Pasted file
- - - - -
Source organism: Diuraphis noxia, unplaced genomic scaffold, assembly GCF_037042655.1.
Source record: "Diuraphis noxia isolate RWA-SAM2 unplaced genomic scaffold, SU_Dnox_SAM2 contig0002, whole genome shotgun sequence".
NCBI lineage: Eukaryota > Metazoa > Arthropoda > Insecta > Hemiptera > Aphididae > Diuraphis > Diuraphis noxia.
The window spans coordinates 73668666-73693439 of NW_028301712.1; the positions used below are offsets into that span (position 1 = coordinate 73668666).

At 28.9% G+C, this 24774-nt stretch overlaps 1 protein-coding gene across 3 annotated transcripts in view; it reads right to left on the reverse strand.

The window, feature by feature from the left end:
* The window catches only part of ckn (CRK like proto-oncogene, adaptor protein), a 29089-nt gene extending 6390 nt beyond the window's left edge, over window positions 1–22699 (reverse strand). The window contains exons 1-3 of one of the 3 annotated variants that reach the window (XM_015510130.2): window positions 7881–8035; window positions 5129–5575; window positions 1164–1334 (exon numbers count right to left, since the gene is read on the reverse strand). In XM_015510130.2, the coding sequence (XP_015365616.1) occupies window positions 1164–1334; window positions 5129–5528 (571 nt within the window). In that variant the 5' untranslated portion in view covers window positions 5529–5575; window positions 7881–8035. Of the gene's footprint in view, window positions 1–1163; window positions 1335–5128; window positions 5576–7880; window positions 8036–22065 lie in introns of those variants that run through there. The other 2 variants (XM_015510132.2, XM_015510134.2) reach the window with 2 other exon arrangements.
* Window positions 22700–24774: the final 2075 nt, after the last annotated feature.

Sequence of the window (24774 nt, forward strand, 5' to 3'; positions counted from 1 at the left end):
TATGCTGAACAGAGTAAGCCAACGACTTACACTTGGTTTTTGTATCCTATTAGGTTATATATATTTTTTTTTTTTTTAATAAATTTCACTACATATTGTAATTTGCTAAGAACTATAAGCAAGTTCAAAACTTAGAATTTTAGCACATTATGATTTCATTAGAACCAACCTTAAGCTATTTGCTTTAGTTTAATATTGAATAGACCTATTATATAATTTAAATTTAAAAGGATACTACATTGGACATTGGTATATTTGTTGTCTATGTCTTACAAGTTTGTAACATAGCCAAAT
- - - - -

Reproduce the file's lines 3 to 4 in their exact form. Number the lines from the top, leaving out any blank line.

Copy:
NCBI lineage: Eukaryota > Metazoa > Arthropoda > Insecta > Hemiptera > Aphididae > Diuraphis > Diuraphis noxia.
The window spans coordinates 73668666-73693439 of NW_028301712.1; the positions used below are offsets into that span (position 1 = coordinate 73668666).